Chris Gosling accompanied by other WelTec staff, His Worship Ray Wallace, Mayor of Hutt City (pictured above), IPENZ Chief Executive Susan Freeman-Greene, ICT companies, and secondary school principals and staff from the Hutt Valley, attended the event.  In early July, WelTec, along with other companies and CRIs, will host 40 secondary school girls who will participate in a week of ICT activities.

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Mark Francis Chef Tutor at WelTec with students

Hospitality study options expanding in Wellington

 WelTec’s internationally recognised School of Hospitality is expanding the range of programmes it offers following the success of a new Advanced Diploma in Cookery.

“For the first time last year, we offered a new Diploma in Cookery. The Diploma prepares people to work in commercial kitchens with a view to supervising or running their own. Students learn what it takes to be a Kitchen Supervisor; Sous Chef or Head Chef. With this qualification students can pick up a range roles to gain experience, not only in hotels, restaurants and catering companies, but also much more widely in our multifaceted industry,” says Ben Shadbolt Head of Hospitality.

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Azaria Felagai with Site Manager Darren Mead (left) and Site Supervisor Joe Witana (right) in front of the Hawkins building site Wellington

Whitireia graduate forges the way for young women in the building industry

 
More than 200 learners will be studying under Māori and Pasifika Trades Training at WelTec’s Petone campus and Whitireia’s Porirua campus this year, following the lead of graduates like Azaria Felagai.   Azaria has gone from carpentry training at Whitireia last year to working on projects for construction firm Hawkins. “It's pretty intense working in the industry, but I'm definitely in the right place.  At the moment I'm working on apartments in Roxburgh Street,” says Azaria. “Hawkins has also been moving me around lately so I get used to different parts of the business.”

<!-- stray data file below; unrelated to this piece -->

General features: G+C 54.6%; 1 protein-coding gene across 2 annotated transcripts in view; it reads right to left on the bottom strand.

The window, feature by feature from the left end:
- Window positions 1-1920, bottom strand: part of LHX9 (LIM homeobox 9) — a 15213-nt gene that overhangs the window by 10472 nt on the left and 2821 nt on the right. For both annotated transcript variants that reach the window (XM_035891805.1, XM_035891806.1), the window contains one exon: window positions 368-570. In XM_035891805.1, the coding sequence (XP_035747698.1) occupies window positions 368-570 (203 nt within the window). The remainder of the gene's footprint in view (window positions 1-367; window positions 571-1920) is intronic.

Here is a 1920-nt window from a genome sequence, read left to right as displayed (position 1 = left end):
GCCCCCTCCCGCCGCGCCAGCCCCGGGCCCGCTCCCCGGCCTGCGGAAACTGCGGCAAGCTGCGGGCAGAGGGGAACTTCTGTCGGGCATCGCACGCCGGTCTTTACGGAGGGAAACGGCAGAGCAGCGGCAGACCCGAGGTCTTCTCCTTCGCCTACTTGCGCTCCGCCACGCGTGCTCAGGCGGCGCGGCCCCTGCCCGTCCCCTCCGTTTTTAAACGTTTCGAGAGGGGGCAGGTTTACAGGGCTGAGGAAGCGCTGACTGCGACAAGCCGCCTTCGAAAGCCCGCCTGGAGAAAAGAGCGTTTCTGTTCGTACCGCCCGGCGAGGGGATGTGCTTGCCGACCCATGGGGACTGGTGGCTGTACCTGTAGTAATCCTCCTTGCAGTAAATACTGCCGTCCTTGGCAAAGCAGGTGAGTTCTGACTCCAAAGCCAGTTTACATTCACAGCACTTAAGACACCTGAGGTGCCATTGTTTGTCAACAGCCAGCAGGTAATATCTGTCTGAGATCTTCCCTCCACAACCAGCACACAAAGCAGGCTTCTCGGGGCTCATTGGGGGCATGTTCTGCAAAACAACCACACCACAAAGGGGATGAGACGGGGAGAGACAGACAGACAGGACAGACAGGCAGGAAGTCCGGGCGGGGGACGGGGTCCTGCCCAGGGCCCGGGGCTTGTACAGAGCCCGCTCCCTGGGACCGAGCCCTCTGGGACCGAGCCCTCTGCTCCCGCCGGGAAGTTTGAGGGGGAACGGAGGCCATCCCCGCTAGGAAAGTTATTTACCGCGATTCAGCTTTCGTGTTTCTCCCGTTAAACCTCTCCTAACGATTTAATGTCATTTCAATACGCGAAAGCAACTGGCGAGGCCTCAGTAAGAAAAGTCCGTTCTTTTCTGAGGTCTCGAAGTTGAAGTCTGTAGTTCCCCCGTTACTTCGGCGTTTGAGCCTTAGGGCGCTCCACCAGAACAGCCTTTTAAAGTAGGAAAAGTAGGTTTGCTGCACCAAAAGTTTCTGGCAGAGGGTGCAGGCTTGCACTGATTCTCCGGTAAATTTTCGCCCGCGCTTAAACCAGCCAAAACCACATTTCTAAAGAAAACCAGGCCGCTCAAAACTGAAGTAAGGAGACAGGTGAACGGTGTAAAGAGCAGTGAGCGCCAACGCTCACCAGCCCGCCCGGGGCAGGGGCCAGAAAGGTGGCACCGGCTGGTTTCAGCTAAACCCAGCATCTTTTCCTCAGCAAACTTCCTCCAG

Azaria studied the pre-trade Certificate in Carpentry qualification last year at Whitireia in Porirua. “We learned the basics of carpentry. It got us used to using the tools that I use now on the job,” she says. “I've learned so much right from my first day.  When my colleagues mention certain timbers or parts of the building I have a good understanding of what they're talking about.”
 
Azaria received a Pasifika Trades Training Scholarship which supported her financially as well as providing mentoring support. Matt Wilton, Hawkins Wellington Regional Manager, strongly endorses the Wellington Māori and Pasifika Trades Training programme. “It is providing a significant and much needed pipeline of talented women and men into our industry. Azaria is a wonderful addition to our team and we look forward to supporting her continued growth and development. More women should be looking at construction as a career opportunity particularly those that like working in teams and working with tools in an exciting industry with a lot of opportunities,” says Wilton.

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Dr Lisa Wong and Lisa Love at the Research Symposium

Research symposium celebrates diversity of polytechnic delivery

 A very successful Research Symposium was held on Friday 3 February attended by 150 delegates from Whitireia and WelTec, Open Polytechnic, Manukau Institute of Technology, Toi Ohomai Institute of Technology and other organisations such as Ako Aotearoa, NZ Council for Education Research and Massey University. 
 
The Research Symposium is further evidence of the strength of research and innovation in ITPs and showcases the beneficial ways applied research contributes to teaching and learning, well-being, business, industry, and society,” says Chris Gosling WelTec and Whitireia Chief Executive.

Paramedic Sean Thompson

The Rise and Rise of Paramedicine